• Martin-Loeches I.
      • JS M.
      • Vincent J.L.
      • et al.
      Increased incidence of co-infection in critically ill patients with influenza.
      ]. A metanalysis focusing on pandemic H1N1 influenza during 2009 found that 19% of hospitalized patients were found to have secondary bacterial pneumonia and that this rate increased to 23% when looking at autopsy specimens from fatal influenza cases [
      • MacIntyre C.R.
      • Chughtai A.A.
      • Barnes M.
      • et al.
      The role of pneumonia and secondary bacterial infection in fatal and serious outcomes of pandemic influenza a(H1N1)pdm09.
      ].
      Outcomes in patients with influenza have been found to be consistently worse in the setting of bacterial coinfection. Authors of the 2009 to 2015 Spanish study finding an adjusted odds ratio (OR) of 1.9 (95% CI, 1.5–2.5) for hospital mortality, whereas another retrospective study of 209 patients hospitalized with influenza from the Netherlands, 41 of whom had community-acquired bacterial coinfection (19.6%), found an adjusted hazard ratio of 2.6 (95% confidence interval [CI], 1.252–5.480) for mortality associated with bacterial coinfection [
      • Teng F.
      • Liu X.
      • Guo S.B.
      • et al.
      Community-acquired bacterial co-infection predicts severity and mortality in influenza-associated pneumonia admitted patients.
      ]. Of note, this latter study found a large difference in mortality by bacterial species responsible for coinfection, with Staphylococcus aureus producing a mortality (adjusted hazard ratio) of 6.267 (95% CI, 2.679–14.662). A smaller study comparing mortality rates in patients with bacterial pneumonia in the setting of influenza (VI; n = 57) or other types of respiratory viral illness (NI; n = 77), they found that VI patients had lower rates of bacterial pneumonia than NI patients (23% vs 44%), as well as overall lower length of hospital and ICU stay, but no significant trends associated with bacterial pneumonia status [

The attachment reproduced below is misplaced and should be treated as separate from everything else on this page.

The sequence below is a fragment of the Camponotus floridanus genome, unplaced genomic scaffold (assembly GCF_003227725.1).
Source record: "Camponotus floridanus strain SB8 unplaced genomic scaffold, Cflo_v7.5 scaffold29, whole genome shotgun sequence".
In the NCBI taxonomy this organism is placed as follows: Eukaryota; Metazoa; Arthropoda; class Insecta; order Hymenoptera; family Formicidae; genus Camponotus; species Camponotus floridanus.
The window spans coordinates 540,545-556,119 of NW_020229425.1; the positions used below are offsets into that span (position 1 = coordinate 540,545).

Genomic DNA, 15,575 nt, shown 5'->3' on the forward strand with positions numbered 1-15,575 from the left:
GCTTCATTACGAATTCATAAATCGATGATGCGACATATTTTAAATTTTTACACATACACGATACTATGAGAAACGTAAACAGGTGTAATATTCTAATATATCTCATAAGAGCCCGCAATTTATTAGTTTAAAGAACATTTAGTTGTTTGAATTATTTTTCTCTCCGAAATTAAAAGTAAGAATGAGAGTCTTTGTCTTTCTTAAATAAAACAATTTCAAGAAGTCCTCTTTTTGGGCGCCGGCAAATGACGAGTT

• Manna S.
      • Baindara P.
      • Mandal S.M.
      Molecular pathogenesis of secondary bacterial infection associated to viral infections including SARS-CoV-2.
      ].
      A large portion of bacterial pneumonia in the setting of influenza has been found to be community acquired. One study involving 4313 patients with influenza hospitalized between 2010 and 2015 at 179 US hospitals found a CAP rate of 10.6%, with S aureus presenting as the most common etiology, and a mortality adjusted OR of 3.00 (95% CI, 2.17–4.16) [
      • Bartley P.S.
      • Deshpande A.
      • Yu P.C.
      • et al.
      Bacterial coinfection in influenza pneumonia: rates, pathogens, and outcomes.
      ]. Bacterial isolates identified were also more consistent with CAP, with the largest study of all types of bacterial pneumonia in patients with influenza identifying Streptococcus pneumoniae as the most common etiology (51.0%) by a large margin [
      • Martin-Loeches I.
      • JS M.
      • Vincent J.L.
      • et al.
      Increased incidence of co-infection in critically ill patients with influenza.
      ], and the most comprehensive meta-analysis of this subject has also found S pneumoniae as the most common etiology (35%), although S aureus made a more significant contribution (28%) [